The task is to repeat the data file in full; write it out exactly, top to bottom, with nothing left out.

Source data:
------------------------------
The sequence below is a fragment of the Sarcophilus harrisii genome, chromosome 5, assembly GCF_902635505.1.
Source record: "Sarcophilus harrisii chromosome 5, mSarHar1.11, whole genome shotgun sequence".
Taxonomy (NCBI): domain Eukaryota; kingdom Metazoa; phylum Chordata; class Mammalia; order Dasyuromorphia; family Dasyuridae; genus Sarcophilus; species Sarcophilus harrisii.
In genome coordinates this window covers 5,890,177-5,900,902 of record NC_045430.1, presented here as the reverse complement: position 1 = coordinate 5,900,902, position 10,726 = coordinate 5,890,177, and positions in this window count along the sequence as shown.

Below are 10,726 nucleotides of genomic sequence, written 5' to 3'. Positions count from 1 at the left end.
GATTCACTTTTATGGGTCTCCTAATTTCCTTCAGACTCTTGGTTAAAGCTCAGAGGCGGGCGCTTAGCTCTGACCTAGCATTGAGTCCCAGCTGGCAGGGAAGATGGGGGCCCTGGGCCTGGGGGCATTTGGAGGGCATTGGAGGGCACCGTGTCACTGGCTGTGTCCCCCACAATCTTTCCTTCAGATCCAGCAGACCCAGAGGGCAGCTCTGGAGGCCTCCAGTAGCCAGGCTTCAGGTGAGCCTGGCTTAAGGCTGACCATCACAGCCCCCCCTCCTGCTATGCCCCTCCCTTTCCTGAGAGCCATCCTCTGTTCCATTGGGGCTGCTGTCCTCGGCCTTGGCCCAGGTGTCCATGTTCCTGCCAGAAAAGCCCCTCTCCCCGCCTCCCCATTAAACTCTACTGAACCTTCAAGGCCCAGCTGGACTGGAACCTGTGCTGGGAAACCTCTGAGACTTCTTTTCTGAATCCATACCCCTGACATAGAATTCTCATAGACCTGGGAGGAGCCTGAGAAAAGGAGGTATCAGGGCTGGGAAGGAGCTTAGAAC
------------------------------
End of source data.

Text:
The sequence below is a fragment of the Sarcophilus harrisii genome, chromosome 5, assembly GCF_902635505.1.
Source record: "Sarcophilus harrisii chromosome 5, mSarHar1.11, whole genome shotgun sequence".
Taxonomy (NCBI): domain Eukaryota; kingdom Metazoa; phylum Chordata; class Mammalia; order Dasyuromorphia; family Dasyuridae; genus Sarcophilus; species Sarcophilus harrisii.
In genome coordinates this window covers 5,890,177-5,900,902 of record NC_045430.1, presented here as the reverse complement: position 1 = coordinate 5,900,902, position 10,726 = coordinate 5,890,177, and positions in this window count along the sequence as shown.

Below are 10,726 nucleotides of genomic sequence, written 5' to 3'. Positions count from 1 at the left end.
GATTCACTTTTATGGGTCTCCTAATTTCCTTCAGACTCTTGGTTAAAGCTCAGAGGCGGGCGCTTAGCTCTGACCTAGCATTGAGTCCCAGCTGGCAGGGAAGATGGGGGCCCTGGGCCTGGGGGCATTTGGAGGGCATTGGAGGGCACCGTGTCACTGGCTGTGTCCCCCACAATCTTTCCTTCAGATCCAGCAGACCCAGAGGGCAGCTCTGGAGGCCTCCAGTAGCCAGGCTTCAGGTGAGCCTGGCTTAAGGCTGACCATCACAGCCCCCCCTCCTGCTATGCCCCTCCCTTTCCTGAGAGCCATCCTCTGTTCCATTGGGGCTGCTGTCCTCGGCCTTGGCCCAGGTGTCCATGTTCCTGCCAGAAAAGCCCCTCTCCCCGCCTCCCCATTAAACTCTACTGAACCTTCAAGGCCCAGCTGGACTGGAACCTGTGCTGGGAAACCTCTGAGACTTCTTTTCTGAATCCATACCCCTGACATAGAATTCTCATAGACCTGGGAGGAGCCTGAGAAAAGGAGGTATCAGGGCTGGGAAGGAGCTTAGAAC